West Bengal

Bengal Post-Poll Violence: What’s Stopping Amit Shah From Reading The Riot Act To Mamata Banerjee?

Jaideep Mazumdar

Jun 15, 2024, 04:48 PM | Updated Jun 17, 2024, 10:09 AM IST

Home Minister Amit Shah and West Bengal Chief Minister Mamata Banerjee.
Home Minister Amit Shah and West Bengal Chief Minister Mamata Banerjee.
  • The BJP leadership’s inaction has been strange and unexpected.
  • Horrific post-poll violence is a sickening reality in Bengal.

    After every election, Bharatiya Janata Party (BJP) workers and supporters are attacked, raped, killed, and driven away from their houses by Trinamool Congress goons.

    The bereaved families silently mourn the dead, the injured nurse their wounds, and the displaced return to their homes eventually, but only after paying a stiff fine to the local Trinamool netas.

    The cycle repeats after every election.

    To be fair, this has been a dreadful practice since the Left Front rule in the state. At that time, it used to be the Congress and Trinamool Congress at the receiving end of the communists’ big stick.

    Though Mamata Banerjee promised ‘badal’ (change) and not ‘badla’ (revenge) when she came to power in Bengal in 2011, the Trinamool has far surpassed the CPI(M)-led Left Front in perpetrating violence on political opponents, primarily the BJP. 

    The Trinamool’s brutality hardly evokes any protest outside Bengal and is hypocritically ignored by the country's ‘left-liberal’ media. But that is to be expected.

    What is unexpected is the BJP leadership’s inaction in saving party workers and supporters from Trinamool’s wrath and, more importantly, its failure to act against the Banerjee government for failing to curb crimes against opposition activists.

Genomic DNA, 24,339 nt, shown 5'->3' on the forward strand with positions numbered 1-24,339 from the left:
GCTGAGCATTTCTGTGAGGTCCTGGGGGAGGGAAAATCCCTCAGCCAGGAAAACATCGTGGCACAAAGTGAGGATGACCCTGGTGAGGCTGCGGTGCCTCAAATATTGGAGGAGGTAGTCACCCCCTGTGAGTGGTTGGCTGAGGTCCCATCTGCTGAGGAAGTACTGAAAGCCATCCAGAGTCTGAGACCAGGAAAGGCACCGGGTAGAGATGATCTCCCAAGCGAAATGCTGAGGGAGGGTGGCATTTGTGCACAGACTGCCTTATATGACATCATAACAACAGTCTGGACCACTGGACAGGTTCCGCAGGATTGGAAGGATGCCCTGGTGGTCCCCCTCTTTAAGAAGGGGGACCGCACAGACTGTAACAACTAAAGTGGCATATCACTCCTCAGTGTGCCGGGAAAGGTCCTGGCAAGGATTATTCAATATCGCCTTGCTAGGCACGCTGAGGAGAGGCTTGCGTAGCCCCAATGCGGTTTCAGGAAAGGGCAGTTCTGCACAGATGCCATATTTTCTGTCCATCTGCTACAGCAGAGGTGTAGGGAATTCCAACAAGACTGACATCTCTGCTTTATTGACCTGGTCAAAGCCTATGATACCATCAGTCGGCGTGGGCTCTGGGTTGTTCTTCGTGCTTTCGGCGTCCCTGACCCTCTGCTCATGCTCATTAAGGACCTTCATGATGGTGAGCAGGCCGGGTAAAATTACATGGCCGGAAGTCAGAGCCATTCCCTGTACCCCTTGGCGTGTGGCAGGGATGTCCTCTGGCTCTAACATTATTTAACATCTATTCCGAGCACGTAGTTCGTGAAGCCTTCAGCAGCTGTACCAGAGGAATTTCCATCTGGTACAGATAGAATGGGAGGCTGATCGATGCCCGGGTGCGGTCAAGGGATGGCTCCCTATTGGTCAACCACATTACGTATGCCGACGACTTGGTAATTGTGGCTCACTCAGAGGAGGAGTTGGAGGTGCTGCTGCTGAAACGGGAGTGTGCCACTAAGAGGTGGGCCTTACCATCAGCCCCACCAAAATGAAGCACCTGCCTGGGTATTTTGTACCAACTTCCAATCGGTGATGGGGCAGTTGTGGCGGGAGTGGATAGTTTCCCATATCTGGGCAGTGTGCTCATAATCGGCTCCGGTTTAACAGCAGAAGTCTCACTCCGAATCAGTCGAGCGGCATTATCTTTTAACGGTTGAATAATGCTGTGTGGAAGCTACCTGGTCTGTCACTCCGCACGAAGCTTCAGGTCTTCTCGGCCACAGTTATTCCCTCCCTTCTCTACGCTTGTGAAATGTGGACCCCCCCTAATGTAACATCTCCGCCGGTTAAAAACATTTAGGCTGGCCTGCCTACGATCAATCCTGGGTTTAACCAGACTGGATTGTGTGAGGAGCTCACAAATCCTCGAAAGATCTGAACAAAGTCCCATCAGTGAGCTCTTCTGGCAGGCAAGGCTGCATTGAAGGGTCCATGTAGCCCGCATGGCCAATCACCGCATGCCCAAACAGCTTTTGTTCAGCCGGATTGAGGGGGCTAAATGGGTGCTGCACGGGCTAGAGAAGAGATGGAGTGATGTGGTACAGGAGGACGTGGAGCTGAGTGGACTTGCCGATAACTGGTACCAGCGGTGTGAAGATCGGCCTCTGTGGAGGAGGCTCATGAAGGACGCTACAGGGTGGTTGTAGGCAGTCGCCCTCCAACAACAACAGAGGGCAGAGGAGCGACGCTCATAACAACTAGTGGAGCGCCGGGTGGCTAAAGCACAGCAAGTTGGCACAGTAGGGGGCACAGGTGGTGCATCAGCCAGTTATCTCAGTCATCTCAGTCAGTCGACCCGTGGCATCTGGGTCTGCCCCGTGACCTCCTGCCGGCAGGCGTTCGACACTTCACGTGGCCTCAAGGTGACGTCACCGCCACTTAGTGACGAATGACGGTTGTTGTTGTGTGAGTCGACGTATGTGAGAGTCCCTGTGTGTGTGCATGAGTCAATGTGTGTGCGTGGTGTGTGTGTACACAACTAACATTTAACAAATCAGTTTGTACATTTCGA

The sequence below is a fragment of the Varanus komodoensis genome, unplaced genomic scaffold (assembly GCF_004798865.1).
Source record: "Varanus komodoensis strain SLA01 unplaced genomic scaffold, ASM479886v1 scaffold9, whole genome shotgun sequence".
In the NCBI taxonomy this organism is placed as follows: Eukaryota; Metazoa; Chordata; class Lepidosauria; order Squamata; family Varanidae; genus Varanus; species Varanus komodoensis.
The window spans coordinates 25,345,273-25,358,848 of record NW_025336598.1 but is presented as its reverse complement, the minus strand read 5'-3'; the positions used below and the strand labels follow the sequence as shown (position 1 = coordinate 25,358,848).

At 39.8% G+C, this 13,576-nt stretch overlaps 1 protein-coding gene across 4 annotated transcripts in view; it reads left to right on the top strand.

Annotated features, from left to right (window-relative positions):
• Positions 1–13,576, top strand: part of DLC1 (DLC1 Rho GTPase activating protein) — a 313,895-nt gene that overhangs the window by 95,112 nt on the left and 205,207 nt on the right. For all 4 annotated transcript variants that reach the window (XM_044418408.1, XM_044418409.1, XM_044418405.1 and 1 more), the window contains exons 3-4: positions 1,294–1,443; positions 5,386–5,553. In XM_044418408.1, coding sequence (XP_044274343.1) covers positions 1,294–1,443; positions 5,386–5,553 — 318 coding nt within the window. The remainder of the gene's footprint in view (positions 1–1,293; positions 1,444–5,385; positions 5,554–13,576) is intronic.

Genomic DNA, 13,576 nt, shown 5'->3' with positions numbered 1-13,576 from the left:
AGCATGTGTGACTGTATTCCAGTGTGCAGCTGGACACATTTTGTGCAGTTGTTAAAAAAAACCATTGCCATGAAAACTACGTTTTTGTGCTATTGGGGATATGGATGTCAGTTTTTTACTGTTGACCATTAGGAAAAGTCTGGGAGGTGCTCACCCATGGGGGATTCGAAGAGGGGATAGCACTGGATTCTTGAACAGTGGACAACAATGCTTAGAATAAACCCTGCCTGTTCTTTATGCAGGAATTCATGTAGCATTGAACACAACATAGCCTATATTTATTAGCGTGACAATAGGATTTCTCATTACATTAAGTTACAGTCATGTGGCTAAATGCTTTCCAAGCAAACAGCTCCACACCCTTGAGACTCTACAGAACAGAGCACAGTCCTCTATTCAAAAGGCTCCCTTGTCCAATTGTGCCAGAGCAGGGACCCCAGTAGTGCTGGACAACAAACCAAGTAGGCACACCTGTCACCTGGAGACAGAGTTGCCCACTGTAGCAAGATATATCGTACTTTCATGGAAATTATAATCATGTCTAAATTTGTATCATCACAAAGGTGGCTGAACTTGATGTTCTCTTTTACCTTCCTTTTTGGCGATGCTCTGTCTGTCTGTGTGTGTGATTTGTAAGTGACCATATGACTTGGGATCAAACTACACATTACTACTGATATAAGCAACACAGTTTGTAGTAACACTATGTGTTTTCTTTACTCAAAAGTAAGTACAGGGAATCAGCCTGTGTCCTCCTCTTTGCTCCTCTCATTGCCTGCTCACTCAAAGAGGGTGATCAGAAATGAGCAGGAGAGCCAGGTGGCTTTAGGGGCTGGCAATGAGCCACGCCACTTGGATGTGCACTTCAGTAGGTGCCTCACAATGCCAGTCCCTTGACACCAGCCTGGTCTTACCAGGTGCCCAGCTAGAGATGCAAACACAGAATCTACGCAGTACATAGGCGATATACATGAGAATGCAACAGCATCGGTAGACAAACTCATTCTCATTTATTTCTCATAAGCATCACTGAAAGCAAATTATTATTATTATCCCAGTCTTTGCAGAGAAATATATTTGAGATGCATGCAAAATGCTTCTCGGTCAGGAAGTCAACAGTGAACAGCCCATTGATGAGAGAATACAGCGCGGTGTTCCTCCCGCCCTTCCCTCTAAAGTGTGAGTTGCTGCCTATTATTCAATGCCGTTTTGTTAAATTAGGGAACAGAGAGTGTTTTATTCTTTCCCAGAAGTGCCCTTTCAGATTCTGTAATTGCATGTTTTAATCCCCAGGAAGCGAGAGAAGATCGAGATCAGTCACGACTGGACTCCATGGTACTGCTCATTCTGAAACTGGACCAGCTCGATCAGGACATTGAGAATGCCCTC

Save for just a few, state BJP leaders have failed to stand by their beleaguered karyakartas on the ground, especially in the rural and semi-urban areas and in the urban slums. 

    Most BJP leaders and functionaries have stuck to condemning the Trinamool’s atrocities on social media. Except in some cases, the party has failed to help workers and supporters rebuild their lives after their properties and homes were damaged by rampaging Trinamool goons.

    This is the case even though it is well known that the BJP does not face a dearth of funds. 

    The BJP central leadership, while issuing statements condemning political violence in Bengal, has been stressing that the Trinamool’s barbarism will be countered "legally."

    This has meant filing cases and petitions seeking intervention by the courts and complaining to bodies like the National Human Rights Commission (NHRC).

    But the legal route is a long and expensive one, without guaranteed outcomes, and entities like the NHRC are unable to take any action against the state government. 

    The BJP central leadership’s timid stance is best exemplified by party president J P Nadda’s statement after visiting the family members of slain BJP karyakarta Abhijit Sarkar in early May 2021.